Data and Statistics

CDC’s Division of Reproductive Health (DRH) monitors maternal and infant mortality, the most serious reproductive health complications. In addition, attention is focused on gathering data to better understand the extent of maternal and infant morbidity, adverse behaviors during pregnancy, and long-term consequences of pregnancy.

Public health surveillance is the ongoing systematic collection, analysis, and interpretation of outcome-specific data for use in public health practice. The public health approach to problem solving includes using surveillance data to identify problems and assess the effectiveness of interventions. Without accurate and timely data, public health programs suffer. This glossary is available of commonly used terms in public health surveillance and epidemiology.

The major surveillance systems in the division include the Pregnancy Risk Assessment Monitoring System (PRAMS), the National ART Surveillance System (NASS), and the Pregnancy Mortality Surveillance System (PMSS). CDC also collaborated with organizations to develop the Sudden Unexpected Infant Death (SUID) Case Registry, which seeks to improve population-based SUID surveillance in grantee states. Reports are generated from these systems on a routine ongoing basis. DRH also monitors teen pregnancy and the number and characteristics of women obtaining legal induced abortions in the United States. Point-in-time surveys are conducted to assess reproductive health in developing countries. DRH researchers sometimes analyze secondary data on such topics as ectopic pregnancy and hysterectomy.

Data and Statistics Reference Links

  • PRAMStat System
    PRAMStat is an online data platform developed to provide public access to over 250 maternal and child health indicators from the Pregnancy Risk Assessment Monitoring System (PRAMS).
  • Pregnancy Mortality Surveillance System: CDC’s Pregnancy Mortality Surveillance System uses data from all U.S. states to describe levels and causes of pregnancy-related deaths at the national level.
  • Sudden Unexpected Infant Death: CDC’s Division of Reproductive Health presents National Center for Health Statistics data related to sudden unexpected infant death (SUID). Data presented include breakdown of SUID by cause, trends in SUID rates by cause, SUID by race/ethnicity, and data resources for SUID and sudden infant death syndrome.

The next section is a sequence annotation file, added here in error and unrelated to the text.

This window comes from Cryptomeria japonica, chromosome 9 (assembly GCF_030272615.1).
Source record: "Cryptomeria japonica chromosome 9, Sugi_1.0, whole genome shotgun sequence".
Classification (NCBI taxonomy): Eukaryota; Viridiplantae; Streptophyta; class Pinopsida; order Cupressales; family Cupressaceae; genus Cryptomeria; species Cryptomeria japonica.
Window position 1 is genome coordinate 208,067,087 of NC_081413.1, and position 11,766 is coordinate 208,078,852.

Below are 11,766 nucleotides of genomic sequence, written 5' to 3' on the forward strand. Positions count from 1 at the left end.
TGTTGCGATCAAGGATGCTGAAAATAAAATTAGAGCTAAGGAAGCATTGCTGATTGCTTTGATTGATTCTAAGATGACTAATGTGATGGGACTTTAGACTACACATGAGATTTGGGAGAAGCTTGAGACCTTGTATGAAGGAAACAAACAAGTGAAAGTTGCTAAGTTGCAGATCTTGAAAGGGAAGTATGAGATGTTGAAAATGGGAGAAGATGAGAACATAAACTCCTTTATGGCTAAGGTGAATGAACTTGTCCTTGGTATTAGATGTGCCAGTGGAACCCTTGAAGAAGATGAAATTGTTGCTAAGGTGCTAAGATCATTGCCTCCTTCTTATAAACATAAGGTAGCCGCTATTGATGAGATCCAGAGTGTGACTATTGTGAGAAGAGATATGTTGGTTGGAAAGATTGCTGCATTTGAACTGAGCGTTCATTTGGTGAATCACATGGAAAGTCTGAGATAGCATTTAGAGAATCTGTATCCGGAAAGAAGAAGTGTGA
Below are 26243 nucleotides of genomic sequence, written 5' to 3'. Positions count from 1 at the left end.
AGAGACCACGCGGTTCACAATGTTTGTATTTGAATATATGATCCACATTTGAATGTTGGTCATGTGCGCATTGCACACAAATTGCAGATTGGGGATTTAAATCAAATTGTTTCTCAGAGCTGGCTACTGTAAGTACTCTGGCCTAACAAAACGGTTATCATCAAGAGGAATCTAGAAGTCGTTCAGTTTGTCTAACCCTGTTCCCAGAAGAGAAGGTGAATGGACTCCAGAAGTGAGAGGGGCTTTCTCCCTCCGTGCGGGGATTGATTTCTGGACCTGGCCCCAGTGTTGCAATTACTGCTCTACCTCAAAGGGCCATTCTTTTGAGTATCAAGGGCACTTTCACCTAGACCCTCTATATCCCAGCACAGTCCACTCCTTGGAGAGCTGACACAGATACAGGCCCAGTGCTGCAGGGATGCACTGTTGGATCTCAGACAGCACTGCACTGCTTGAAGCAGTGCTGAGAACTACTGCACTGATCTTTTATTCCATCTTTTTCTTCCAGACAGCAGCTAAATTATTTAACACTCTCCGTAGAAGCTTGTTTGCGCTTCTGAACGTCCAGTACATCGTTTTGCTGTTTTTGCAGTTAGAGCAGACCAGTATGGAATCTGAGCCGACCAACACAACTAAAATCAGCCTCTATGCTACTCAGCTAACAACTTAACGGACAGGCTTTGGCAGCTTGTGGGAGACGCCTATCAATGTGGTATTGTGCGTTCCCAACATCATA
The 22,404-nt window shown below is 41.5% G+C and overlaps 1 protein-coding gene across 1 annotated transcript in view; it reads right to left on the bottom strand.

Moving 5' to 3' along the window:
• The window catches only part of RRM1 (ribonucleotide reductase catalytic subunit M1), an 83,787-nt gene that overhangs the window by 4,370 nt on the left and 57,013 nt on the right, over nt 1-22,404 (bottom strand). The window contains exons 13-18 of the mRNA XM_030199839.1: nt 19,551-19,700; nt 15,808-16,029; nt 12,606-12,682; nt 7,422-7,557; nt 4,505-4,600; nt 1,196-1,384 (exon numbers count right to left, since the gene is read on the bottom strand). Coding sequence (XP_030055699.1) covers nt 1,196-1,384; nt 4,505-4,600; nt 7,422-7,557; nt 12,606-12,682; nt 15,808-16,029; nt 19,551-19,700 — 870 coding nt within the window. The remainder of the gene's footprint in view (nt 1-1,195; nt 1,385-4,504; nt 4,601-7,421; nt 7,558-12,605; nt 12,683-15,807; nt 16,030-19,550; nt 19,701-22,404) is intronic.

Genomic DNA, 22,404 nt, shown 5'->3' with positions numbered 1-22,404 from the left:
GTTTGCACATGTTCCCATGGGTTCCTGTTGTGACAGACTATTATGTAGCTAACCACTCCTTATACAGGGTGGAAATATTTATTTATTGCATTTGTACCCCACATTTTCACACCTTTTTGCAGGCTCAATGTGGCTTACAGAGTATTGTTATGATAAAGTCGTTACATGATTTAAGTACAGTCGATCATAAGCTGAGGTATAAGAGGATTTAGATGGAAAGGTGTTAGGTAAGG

• Data.govexternal icon increases the ability of the public to easily find, download, and use datasets that are generated and held by the Federal Government. provides descriptions of the federal datasets (metadata), information about how to access the datasets, and tools that leverage government datasets.
    Wide-ranging Online Data for Epidemiologic Research—an easy-to-use, menu-driven system that makes the information resources of the CDC available to public health professionals and the public at large.
  • Welcome to WISQARS™ (Web-based Injury Statistics Query and Reporting System)
    This is an interactive database system that provides customized reports of injury-related data.
    By the early 1980s, scientific research clearly showed that personal health behaviors played a major role in premature morbidity and mortality. Although national estimates of health risk behaviors among U.S. adult populations.
    The YRBSS was developed in 1990 to monitor priority health risk behaviors that contribute markedly to the leading causes of death, disability, and social problems among youth and adults
  • Peristatsexternal icon
    PeriStats was developed by the March of Dimes Perinatal Data Center, PeriStats provides free access to federal, state, city, and county maternal and infant health data.
  • Health, United States
  • HIV/AIDS Statistics
  • National Center for Health Statistics (NCHS)
  • National Survey of Family Growth (NSFG)
  • National Vital Statistics System (NVSS)
  • National Hospital Discharge Survey (NHDS)
  • STD Prevention, Surveillance and Statistics


In 2016, 623,471 legal induced abortions were reported to CDC from 48 reporting areas. The abortion rate for 2016 was 11.6 abortions per 1,000 women aged 15–44 years, and the abortion ratio was 186 abortions per 1,000 live births.